Would you take a road trip with 4 million bees?
There are so many reasons why I love working for The Best Bees Company. I’m employed amongst like-minded people whom I adore. I have honey at my disposal as if I lived in a utopian fairy forest. There’s a petite kitten who jaunts around gleefully and sometimes even sends out my emails. But perhaps the biggest perk of the job is the annual trip from Boston to Georgia to receive the bees – otherwise known as The Bee Pick Up.
As you may or may not know, bees are dying. For average citizens, this is just another bit of pessimistic news – perhaps the cherry on top – of the environmental crisis sundae that spills across our media and our minds. For beekeepers, it’s heartache. For farmers, it’s lack of income and wellbeing. For the folks at The Best Bees Company, it’s all the above.
So, let’s save them right!? We’re trying. Overwintered colonies, or honeybees that survive the winter, are harder to come by. Some US states are losing as many as 73.3% of their honeybee colonies annually. Because of this, it is our duty to re-up the bee population. We do so by flying down to Georgia, filling a box truck up with 4 million bees, and driving up the coast to give them new homes.
I’ve had the honor of completing this mission four times with my partner-in-crime, long time #bestbeesbestie, Sophie Chaney. She is our Head Beekeeper and has taught me so much about these fascinating creatures. Together we push forth with two goals in mind— to drive the bees up swiftly and safely—AND to successfully spread peanut butter on bread with a baby carrot.
Our journeys have had many quirks, like when we decided to kill time at a pawn shop and befriended a flamboyant shop owner with 4 poodles. Or the time we “accidentally” fell into a 12-hour true crime podcast about the Charles Manson murders. (Reaching our destination that evening at 3AM was extra creepy). These experiences make the annual Bee Pick Up truly unique and unforgettable.
Before I get too gooey with sentiment, let me give you some insight into the logistics that make for a successful Bee Pick Up.
Step 1: Bon Voyage.
Leave Boston at sunrise and arrive in Jacksonville FL, bright-eyed, bushy-tailed, and slightly disoriented.
Step 2: Getting Started.
Take a taxi from the airport to a Pensky lot where you will fill out some paperwork and interact with a vending machine that hasn’t been refilled since 2006.
Step 3: Trusty Steed.
Receive your keys and meet your trusty steed – a 15 ft bright yellow box truck with two bucket seats, and a heart of gold.
Step 4: The Beekeeper Went Down to Georgia.
Head north to your first destination: Moultrie, Georgia. Your GPS will take you to a generic hotel where you will park your steed and set up a one-of-a-kind ventilation system – a long silver tube, like that of a robot costume, stretching across the back of the truck bed and out into the open air.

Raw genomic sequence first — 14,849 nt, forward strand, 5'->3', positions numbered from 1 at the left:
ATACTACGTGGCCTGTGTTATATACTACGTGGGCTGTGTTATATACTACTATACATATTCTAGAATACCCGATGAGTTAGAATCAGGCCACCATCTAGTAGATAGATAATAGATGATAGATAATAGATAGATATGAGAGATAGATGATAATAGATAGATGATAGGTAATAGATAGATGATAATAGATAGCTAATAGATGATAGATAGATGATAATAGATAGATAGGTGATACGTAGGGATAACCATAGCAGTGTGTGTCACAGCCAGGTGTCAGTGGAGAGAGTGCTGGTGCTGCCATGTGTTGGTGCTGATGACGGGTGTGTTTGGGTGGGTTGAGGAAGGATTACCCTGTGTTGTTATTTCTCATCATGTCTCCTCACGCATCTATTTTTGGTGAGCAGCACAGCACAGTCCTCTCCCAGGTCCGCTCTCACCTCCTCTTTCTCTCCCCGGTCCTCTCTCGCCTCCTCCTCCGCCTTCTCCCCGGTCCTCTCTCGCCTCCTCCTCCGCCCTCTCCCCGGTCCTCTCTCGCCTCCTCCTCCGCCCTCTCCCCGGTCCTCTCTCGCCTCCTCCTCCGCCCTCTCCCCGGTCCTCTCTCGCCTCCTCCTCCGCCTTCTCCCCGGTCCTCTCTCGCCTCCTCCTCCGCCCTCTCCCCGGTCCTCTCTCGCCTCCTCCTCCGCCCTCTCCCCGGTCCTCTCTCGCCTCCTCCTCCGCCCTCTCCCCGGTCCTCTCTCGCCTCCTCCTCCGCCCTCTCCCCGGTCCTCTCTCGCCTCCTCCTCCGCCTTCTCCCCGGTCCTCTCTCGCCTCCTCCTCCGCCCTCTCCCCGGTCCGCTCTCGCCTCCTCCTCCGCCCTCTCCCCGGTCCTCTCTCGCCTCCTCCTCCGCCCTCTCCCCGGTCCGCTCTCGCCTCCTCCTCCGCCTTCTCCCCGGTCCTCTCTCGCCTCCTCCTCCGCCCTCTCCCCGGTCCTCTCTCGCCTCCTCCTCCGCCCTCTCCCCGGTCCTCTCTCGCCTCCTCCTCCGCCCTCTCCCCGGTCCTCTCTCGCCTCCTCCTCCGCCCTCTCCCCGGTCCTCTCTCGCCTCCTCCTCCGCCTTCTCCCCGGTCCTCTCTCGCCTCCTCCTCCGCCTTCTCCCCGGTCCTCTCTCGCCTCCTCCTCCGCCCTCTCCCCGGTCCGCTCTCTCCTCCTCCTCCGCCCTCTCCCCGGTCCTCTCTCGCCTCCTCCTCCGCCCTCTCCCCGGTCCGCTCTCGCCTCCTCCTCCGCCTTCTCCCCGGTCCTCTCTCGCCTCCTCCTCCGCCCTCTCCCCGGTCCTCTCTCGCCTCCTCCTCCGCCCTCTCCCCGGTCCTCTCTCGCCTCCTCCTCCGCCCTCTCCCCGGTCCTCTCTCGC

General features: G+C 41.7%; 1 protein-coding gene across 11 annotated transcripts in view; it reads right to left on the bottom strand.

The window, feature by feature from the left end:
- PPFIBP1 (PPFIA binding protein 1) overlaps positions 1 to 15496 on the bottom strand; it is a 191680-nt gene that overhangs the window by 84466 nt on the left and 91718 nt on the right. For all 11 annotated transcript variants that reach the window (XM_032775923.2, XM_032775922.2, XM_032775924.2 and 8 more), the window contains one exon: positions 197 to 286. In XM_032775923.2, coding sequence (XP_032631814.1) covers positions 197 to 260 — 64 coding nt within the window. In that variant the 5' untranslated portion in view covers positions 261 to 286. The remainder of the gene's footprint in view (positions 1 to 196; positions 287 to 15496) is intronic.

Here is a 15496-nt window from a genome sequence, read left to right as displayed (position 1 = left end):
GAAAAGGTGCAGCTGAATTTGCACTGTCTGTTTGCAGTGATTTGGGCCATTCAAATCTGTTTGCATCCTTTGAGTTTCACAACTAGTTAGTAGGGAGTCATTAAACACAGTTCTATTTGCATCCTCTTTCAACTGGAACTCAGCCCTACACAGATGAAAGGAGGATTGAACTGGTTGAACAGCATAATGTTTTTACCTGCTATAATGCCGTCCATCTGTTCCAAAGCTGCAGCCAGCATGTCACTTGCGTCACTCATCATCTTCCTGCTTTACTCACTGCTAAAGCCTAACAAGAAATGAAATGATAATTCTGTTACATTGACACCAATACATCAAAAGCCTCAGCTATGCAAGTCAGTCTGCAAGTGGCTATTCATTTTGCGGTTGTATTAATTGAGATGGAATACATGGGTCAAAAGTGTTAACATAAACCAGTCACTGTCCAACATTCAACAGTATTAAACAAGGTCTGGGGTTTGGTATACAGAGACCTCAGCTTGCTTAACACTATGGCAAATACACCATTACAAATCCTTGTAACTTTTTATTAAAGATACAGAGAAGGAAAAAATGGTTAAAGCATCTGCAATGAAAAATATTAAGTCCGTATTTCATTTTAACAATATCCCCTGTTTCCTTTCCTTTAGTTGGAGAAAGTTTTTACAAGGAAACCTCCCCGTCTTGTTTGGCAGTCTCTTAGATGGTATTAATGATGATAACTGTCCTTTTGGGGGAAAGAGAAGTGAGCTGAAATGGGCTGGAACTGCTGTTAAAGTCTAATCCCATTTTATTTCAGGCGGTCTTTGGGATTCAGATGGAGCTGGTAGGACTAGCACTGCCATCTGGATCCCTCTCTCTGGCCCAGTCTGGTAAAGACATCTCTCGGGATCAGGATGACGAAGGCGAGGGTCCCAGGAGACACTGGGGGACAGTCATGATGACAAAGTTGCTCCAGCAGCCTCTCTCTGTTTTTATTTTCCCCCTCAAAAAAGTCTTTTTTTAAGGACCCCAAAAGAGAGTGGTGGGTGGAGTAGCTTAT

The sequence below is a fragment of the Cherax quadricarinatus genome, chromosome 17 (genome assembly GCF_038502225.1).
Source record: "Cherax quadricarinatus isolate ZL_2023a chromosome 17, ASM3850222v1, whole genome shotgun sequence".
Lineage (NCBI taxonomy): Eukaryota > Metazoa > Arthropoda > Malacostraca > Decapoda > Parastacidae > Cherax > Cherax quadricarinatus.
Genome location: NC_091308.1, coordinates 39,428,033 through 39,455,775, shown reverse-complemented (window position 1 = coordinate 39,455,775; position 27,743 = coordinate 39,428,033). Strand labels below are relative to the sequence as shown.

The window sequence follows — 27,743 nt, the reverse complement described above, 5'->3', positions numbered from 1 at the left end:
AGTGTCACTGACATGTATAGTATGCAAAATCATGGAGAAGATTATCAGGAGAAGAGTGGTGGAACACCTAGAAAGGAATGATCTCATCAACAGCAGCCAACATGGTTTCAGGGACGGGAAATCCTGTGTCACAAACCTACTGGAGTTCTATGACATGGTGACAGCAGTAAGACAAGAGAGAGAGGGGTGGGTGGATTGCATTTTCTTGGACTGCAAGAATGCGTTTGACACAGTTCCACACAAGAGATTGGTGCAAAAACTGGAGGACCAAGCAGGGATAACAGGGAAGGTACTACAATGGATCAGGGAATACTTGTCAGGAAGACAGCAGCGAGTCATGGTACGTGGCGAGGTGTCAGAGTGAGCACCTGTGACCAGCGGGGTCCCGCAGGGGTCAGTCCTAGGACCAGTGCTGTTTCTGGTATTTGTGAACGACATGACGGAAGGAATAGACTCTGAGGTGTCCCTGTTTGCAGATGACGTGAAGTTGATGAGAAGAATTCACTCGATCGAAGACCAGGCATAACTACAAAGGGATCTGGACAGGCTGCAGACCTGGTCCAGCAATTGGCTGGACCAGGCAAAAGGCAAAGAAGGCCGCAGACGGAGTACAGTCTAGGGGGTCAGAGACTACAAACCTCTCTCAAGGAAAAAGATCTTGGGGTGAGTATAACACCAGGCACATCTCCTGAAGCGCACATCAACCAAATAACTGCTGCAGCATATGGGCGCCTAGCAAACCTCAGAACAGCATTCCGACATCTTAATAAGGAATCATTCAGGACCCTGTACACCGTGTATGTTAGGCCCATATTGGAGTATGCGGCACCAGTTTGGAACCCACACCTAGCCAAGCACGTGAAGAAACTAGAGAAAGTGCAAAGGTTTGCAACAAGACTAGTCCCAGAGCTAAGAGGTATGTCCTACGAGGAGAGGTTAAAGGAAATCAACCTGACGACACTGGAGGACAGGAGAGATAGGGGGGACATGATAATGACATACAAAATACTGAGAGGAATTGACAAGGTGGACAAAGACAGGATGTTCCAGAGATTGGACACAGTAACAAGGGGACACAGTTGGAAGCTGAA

This system is essential, as the colonies packed in the middle of the truck bed, aka the “death zone,” would overheat without airflow. (Ventilation is just one of the tricks of the trade we’ve built in to our process for a successful Bee Pick Up.)
Step 5: Apiary Action.
Wake up with a Christmas-morning-giddiness and head to Rossman Apiary, a family-owned bee farm and our primary supplier of honeybee colonies. It is here that Fred Rossman and his team will fill the back of the Pensky truck with 400 bee packages—screened starter kits each consisting of 10,000 bees and 1 queen. They’ll stack, strap, and staple the packages snuggly into the truck and send you on your merry way.
Step 6: Southern Travelers.
Feeling like a true hero, you and your bees begin your quest to the homeland. The first leg of the journey is a 10-hour drive through the South Atlantic states and up the coast. The bucolic stretches of land, towns with populations of 100 or less, and billboards that scream, “PEACHES SWEET NUTS AND GOD LOVES BABIES!” is a shocking landscape for a New Englander. You must be sure to make good time with limited stops as a motionless van = no air flow = dead bees.
Step 7: The Halfway Point.
Arrive at your halfway point, typically somewhere in Virginia, sleep quickly, and get ready for Day 2. By this point the air is cool enough to rest easy, knowing that the bees won’t overheat and suffer through the night.
Step 8: Northward Bound.
Push north. You will notice the air getting chillier and the roads becoming narrower. The search for ear-tickling content continues as you trudge through the mundanity of route 95, dream of the GW bridge and avoid thoughts of a dramatic, bee-filled collision.
Step 9: Bees in the Big Apple.
Arrive in New York 6 hours later. You will excitedly pass off a portion of packages to your New York-based teammates. You’ll fill their van, stretch, share a bagel, and head off to the final leg of the trip.
Step 10: The Arrival.
Night falls as you head into Boston. Your heart swells with accomplishment and pride when you pull off that familiar exit leading you right to The Best Bees Company headquarters. The team that you adore meets you with open arms and a bottle of bubbly. Together you move the bees from the truck and onto the floor of the operations deck. Celebration ensues as the completion of this mission signals the beginning of another—to give these bees a proper home, provide them with the best possible care, and to improve the overall health of this vital species that we love.